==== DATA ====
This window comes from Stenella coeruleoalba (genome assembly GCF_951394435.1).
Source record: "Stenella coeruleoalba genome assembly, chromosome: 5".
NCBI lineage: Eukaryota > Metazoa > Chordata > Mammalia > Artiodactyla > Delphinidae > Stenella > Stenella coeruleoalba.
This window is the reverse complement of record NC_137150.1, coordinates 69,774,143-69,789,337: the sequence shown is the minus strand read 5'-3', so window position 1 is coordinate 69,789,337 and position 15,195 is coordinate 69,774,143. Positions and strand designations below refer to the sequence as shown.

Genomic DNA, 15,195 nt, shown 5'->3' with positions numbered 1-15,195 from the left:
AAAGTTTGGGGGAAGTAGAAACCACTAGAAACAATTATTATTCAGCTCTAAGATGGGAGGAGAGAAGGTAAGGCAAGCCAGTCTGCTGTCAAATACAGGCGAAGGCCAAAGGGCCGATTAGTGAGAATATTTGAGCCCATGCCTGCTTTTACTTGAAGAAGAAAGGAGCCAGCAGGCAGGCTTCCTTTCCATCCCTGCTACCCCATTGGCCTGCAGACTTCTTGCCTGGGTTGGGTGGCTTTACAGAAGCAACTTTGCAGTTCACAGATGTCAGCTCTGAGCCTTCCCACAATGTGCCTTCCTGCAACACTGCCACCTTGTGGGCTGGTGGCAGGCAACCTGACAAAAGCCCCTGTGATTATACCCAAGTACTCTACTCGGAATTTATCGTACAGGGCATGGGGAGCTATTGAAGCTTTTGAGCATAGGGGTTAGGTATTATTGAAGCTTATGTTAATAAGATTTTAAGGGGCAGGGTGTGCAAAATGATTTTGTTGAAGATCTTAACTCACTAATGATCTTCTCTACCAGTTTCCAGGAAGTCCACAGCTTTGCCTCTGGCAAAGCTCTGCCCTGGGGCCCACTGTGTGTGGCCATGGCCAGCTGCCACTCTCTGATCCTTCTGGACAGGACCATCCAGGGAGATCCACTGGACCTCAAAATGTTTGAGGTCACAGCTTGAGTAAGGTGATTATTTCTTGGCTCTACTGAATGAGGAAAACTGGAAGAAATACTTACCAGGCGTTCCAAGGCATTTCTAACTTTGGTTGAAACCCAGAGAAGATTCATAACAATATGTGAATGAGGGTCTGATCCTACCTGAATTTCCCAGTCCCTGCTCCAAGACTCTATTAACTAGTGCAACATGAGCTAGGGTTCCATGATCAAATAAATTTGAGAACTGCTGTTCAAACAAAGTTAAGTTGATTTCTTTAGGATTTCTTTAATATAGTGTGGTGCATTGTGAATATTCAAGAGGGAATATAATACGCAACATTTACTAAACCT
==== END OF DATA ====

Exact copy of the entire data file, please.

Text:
This window comes from Stenella coeruleoalba (genome assembly GCF_951394435.1).
Source record: "Stenella coeruleoalba genome assembly, chromosome: 5".
NCBI lineage: Eukaryota > Metazoa > Chordata > Mammalia > Artiodactyla > Delphinidae > Stenella > Stenella coeruleoalba.
This window is the reverse complement of record NC_137150.1, coordinates 69,774,143-69,789,337: the sequence shown is the minus strand read 5'-3', so window position 1 is coordinate 69,789,337 and position 15,195 is coordinate 69,774,143. Positions and strand designations below refer to the sequence as shown.

Genomic DNA, 15,195 nt, shown 5'->3' with positions numbered 1-15,195 from the left:
AAAGTTTGGGGGAAGTAGAAACCACTAGAAACAATTATTATTCAGCTCTAAGATGGGAGGAGAGAAGGTAAGGCAAGCCAGTCTGCTGTCAAATACAGGCGAAGGCCAAAGGGCCGATTAGTGAGAATATTTGAGCCCATGCCTGCTTTTACTTGAAGAAGAAAGGAGCCAGCAGGCAGGCTTCCTTTCCATCCCTGCTACCCCATTGGCCTGCAGACTTCTTGCCTGGGTTGGGTGGCTTTACAGAAGCAACTTTGCAGTTCACAGATGTCAGCTCTGAGCCTTCCCACAATGTGCCTTCCTGCAACACTGCCACCTTGTGGGCTGGTGGCAGGCAACCTGACAAAAGCCCCTGTGATTATACCCAAGTACTCTACTCGGAATTTATCGTACAGGGCATGGGGAGCTATTGAAGCTTTTGAGCATAGGGGTTAGGTATTATTGAAGCTTATGTTAATAAGATTTTAAGGGGCAGGGTGTGCAAAATGATTTTGTTGAAGATCTTAACTCACTAATGATCTTCTCTACCAGTTTCCAGGAAGTCCACAGCTTTGCCTCTGGCAAAGCTCTGCCCTGGGGCCCACTGTGTGTGGCCATGGCCAGCTGCCACTCTCTGATCCTTCTGGACAGGACCATCCAGGGAGATCCACTGGACCTCAAAATGTTTGAGGTCACAGCTTGAGTAAGGTGATTATTTCTTGGCTCTACTGAATGAGGAAAACTGGAAGAAATACTTACCAGGCGTTCCAAGGCATTTCTAACTTTGGTTGAAACCCAGAGAAGATTCATAACAATATGTGAATGAGGGTCTGATCCTACCTGAATTTCCCAGTCCCTGCTCCAAGACTCTATTAACTAGTGCAACATGAGCTAGGGTTCCATGATCAAATAAATTTGAGAACTGCTGTTCAAACAAAGTTAAGTTGATTTCTTTAGGATTTCTTTAATATAGTGTGGTGCATTGTGAATATTCAAGAGGGAATATAATACGCAACATTTACTAAACCT